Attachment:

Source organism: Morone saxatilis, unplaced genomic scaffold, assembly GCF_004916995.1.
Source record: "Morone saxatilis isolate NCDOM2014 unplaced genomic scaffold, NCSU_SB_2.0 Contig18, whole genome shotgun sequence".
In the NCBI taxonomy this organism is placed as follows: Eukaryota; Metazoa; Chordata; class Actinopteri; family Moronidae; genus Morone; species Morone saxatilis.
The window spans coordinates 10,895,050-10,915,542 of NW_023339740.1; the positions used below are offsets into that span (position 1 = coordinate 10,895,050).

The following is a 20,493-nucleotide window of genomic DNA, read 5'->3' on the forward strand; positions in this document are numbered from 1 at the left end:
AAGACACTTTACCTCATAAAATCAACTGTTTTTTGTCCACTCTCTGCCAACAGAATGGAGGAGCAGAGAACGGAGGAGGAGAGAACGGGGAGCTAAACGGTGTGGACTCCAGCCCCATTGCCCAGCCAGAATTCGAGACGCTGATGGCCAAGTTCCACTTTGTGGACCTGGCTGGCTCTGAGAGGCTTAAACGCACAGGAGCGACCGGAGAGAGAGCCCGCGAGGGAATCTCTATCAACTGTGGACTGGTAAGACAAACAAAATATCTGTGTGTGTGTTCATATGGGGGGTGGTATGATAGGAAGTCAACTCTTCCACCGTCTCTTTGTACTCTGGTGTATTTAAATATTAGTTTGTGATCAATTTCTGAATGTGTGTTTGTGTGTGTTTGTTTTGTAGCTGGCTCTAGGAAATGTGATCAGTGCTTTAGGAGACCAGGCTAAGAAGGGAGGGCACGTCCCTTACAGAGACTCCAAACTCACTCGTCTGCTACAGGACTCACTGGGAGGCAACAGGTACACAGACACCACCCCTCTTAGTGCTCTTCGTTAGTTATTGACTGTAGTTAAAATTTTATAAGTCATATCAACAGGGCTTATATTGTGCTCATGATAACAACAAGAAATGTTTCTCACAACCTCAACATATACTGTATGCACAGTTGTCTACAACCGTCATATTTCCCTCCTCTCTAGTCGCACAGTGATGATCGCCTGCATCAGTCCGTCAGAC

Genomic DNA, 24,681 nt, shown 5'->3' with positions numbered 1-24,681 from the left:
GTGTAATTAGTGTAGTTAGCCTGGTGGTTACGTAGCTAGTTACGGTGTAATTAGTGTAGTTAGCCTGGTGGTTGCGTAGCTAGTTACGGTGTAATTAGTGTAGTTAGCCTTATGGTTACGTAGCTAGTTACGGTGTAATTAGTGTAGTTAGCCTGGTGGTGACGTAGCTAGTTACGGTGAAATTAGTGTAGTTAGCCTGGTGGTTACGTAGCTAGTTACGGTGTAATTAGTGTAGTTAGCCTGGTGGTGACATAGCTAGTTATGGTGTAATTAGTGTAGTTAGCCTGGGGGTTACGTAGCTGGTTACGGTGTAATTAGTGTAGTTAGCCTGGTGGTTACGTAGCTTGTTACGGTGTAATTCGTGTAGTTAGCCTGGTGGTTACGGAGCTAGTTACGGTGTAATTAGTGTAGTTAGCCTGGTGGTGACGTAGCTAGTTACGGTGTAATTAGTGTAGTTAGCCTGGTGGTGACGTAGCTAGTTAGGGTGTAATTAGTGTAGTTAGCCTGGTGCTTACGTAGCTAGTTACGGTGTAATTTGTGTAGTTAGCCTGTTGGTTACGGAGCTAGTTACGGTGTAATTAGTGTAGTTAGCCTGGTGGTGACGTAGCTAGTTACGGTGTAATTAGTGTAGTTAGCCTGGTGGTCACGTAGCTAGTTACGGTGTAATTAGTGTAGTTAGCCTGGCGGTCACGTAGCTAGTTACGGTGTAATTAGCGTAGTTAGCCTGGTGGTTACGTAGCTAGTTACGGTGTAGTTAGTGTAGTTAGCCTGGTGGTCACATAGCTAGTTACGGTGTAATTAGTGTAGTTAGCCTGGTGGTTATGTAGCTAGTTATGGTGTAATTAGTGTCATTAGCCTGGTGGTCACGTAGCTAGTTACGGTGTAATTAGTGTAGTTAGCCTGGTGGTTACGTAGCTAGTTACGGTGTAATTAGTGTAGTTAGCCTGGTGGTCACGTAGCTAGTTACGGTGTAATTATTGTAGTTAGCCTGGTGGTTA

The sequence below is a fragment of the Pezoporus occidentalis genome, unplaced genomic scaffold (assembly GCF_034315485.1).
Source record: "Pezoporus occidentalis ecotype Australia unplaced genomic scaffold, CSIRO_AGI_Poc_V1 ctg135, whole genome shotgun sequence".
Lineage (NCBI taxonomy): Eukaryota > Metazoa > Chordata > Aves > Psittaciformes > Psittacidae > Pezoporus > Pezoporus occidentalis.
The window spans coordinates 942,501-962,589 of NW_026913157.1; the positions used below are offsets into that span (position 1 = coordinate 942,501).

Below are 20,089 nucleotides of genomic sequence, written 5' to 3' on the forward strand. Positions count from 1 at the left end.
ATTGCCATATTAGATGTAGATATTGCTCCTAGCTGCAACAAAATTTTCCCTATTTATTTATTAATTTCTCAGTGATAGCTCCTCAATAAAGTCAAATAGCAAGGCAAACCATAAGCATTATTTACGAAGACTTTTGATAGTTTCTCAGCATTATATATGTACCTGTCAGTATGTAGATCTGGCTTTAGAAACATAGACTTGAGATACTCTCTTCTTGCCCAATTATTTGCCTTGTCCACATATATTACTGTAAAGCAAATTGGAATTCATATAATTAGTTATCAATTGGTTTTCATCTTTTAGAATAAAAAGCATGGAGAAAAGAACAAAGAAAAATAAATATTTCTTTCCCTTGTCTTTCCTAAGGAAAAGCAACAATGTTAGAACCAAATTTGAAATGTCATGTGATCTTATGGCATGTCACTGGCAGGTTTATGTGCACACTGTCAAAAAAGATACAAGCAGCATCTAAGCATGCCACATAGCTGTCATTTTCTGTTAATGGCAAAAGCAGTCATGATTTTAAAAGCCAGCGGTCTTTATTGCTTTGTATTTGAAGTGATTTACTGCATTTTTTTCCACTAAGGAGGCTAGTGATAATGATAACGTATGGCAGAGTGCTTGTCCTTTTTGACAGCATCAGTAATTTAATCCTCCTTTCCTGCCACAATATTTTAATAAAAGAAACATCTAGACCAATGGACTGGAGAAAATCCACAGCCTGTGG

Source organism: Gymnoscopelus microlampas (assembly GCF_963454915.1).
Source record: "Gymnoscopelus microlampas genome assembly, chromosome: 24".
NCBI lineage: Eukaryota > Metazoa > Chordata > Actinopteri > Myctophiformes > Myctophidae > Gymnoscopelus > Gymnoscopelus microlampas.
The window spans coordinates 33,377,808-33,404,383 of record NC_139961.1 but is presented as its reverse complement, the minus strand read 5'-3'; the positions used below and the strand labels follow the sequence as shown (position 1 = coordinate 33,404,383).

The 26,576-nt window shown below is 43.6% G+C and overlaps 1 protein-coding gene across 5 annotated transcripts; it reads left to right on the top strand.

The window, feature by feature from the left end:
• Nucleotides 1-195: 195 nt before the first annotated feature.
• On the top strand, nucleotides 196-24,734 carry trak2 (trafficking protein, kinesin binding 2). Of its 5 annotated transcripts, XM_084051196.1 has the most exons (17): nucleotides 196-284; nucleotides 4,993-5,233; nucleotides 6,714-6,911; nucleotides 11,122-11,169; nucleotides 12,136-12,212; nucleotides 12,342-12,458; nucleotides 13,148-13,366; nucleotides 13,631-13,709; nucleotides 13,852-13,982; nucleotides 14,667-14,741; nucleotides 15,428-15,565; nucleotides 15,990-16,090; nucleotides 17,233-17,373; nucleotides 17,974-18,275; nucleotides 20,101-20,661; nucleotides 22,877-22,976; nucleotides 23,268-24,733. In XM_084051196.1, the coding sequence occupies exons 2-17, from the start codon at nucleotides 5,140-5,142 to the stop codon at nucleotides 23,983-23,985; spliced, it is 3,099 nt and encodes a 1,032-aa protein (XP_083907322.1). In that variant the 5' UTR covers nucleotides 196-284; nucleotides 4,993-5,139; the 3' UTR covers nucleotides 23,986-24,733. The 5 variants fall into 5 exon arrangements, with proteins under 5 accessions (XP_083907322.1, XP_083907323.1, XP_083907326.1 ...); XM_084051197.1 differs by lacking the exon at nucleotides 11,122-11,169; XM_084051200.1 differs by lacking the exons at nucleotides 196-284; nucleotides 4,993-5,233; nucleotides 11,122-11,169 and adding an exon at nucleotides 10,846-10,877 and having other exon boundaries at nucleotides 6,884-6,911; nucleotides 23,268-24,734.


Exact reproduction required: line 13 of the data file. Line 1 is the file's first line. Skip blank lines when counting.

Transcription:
Below are 20,089 nucleotides of genomic sequence, written 5' to 3' on the forward strand. Positions count from 1 at the left end.